Minimum course standards
I’m going to a presentation tomorrow talking about proposed minimum course standards. Sorry, minimum online course standards. Apparently, there are no minimum standards if you aren’t online.
The proposed standards assume you are using/require you to use the institutional LMS. Which, I believe, is set up so that you have to have an institutional account to access. So much for being open.
Of course, the minimum course standards argument reminds me so much of my troubles in 1995/1996 with the battle between traditional print-based distance education and online learning.
A somewhat inappropriate meta-level for networked learning
In this earlier post I suggested that the meta-level of institutional networked learning – i.e. the systems, processes, people and policies used to implement institutional networked learning – are not generally known for their capability to enable and encourage
community, openness, flexibility, collaboration, transformation and it is all user-centred
The nature of the teleological, management science-based processes and practices being adopted by universities means that the meta-level of institutional networked learning is configured to ensure that everyone is using the same institutional resources and approaches. e.g. minimum course standards. The meta-level is not set up to learn, it is not set up to innovate or transform. It is set up to efficiently achieve the decided upon status quo.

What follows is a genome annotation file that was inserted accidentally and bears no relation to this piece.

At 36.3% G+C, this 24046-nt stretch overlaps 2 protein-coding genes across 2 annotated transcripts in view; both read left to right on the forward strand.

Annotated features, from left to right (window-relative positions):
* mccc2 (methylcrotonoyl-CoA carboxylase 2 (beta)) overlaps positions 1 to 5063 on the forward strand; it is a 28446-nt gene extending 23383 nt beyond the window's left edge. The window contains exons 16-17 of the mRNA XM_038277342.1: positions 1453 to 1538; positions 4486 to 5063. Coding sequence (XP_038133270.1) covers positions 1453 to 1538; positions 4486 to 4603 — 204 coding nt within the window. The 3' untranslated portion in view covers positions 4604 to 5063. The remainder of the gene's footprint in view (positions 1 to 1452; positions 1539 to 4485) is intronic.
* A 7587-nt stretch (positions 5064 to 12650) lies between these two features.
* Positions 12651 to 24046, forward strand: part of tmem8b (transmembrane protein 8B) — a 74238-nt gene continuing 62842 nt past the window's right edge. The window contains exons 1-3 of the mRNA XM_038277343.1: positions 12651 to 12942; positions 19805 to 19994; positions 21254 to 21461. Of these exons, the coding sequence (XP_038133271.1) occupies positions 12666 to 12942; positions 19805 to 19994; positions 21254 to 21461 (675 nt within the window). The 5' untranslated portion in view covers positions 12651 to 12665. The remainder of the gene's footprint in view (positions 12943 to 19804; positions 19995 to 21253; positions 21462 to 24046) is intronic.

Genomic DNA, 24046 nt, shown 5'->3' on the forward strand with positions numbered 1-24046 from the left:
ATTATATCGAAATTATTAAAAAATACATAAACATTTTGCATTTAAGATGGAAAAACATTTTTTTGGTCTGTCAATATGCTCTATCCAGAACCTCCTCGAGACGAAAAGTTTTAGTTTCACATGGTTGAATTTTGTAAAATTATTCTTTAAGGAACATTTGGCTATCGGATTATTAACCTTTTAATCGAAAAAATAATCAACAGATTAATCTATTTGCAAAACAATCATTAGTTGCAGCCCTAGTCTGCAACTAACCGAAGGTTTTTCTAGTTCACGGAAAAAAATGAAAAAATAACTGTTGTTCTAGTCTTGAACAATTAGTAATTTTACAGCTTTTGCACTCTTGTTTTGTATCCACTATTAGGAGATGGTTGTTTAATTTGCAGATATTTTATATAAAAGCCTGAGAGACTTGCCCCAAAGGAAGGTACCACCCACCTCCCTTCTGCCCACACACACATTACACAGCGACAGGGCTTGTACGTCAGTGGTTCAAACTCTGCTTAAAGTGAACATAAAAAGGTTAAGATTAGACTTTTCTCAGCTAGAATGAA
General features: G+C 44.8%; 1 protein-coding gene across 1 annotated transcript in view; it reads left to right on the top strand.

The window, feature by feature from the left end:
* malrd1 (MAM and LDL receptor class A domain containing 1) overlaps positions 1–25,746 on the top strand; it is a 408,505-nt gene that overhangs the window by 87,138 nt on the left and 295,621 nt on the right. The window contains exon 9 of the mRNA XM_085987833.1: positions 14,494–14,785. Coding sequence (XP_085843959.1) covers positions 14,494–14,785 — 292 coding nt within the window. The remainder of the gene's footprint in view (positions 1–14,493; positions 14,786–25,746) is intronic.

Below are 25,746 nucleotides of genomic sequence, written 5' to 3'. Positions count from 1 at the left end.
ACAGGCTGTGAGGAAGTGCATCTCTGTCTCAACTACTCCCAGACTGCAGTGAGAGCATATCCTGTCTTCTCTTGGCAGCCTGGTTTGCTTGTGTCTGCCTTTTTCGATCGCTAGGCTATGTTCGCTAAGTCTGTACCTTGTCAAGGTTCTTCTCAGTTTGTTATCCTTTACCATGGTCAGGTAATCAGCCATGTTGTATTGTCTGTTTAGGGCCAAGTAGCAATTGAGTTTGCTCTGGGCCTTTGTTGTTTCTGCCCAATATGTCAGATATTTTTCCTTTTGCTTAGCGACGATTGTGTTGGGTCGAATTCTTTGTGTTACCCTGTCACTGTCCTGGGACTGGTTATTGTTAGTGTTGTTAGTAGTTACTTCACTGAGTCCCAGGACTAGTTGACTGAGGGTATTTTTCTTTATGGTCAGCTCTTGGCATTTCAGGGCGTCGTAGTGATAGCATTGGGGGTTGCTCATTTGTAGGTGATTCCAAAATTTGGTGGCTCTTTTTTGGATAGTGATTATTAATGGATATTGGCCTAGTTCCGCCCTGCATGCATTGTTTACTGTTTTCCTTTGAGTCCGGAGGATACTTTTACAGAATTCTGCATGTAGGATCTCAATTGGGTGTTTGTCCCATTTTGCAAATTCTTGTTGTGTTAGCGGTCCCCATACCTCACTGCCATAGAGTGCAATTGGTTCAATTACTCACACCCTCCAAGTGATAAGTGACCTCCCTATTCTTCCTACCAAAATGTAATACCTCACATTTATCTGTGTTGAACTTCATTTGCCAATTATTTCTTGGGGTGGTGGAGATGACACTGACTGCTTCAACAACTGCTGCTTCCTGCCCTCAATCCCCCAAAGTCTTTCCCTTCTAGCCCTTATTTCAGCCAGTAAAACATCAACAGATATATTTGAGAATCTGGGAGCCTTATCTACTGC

Any action that breaks this status quo is problematic. It is seen as inefficient or wrong headed. This creates a need to fight battles to explain the point of the innovation/mutation, rather than receive support. It also means that the meta-level must assume and provide the same level of support for everyone.
It leads to situations where academics are reported to the University solicitor for using a Google doc to allow students to book a Wimba classroom for their group (because when the students put their name and email address in the Google doc this is apparently breaking data privacy laws).
Bringing the students along is hard
This blog post from Dave White talks about the use of the digital visitors and residents metaphor at a conference. It includes the following
Even if this is the case many find being visible in their practice online stressful. Reflecting on her own teaching practice Lindsay Jordan highlighted that moving students from a Visitor to a more Resident mode online is often a painful process. She spoke of how distressing encouraging her students to start sharing in an open manner via blogging was – distressing both for her and for them.
Many students, like many people, don’t like change. They don’t like their expectations being challenged.
Bringing the staff(ing) along is hard
At least one of these courses will have other teaching staff associated with it. This means that the organisational staffing and workload calculation processes are involved. This creates two problems. First, just like the students some of the staff may not adapt well to the new approach. Second, I know that the workload calculation formulas will not work well with the new model.
Workload and research
All of these last few factors create workload. Many of these factors can be gotten around, but they require more work (Yes, another whinging academic complaining about the workload). This could be worked around, if not for the increasing priority on research. Just last week a fairly senior member of staff mentioned that the faculty I belong to is behind expectations in terms of research output. In preceding months, I’ve heard other mentions about research outputs being a major priority for the university.
The obvious question is whether or not the other folk appropriately involved in the redesign of these course(s) can be effectively drawn into the attempt to address these issues. And whether I can be bothered to expend the effort. Can this type of approach be brought in from the edge?
This post is perhaps/hopefully the start of a process of doing this. I wonder what form the process should take?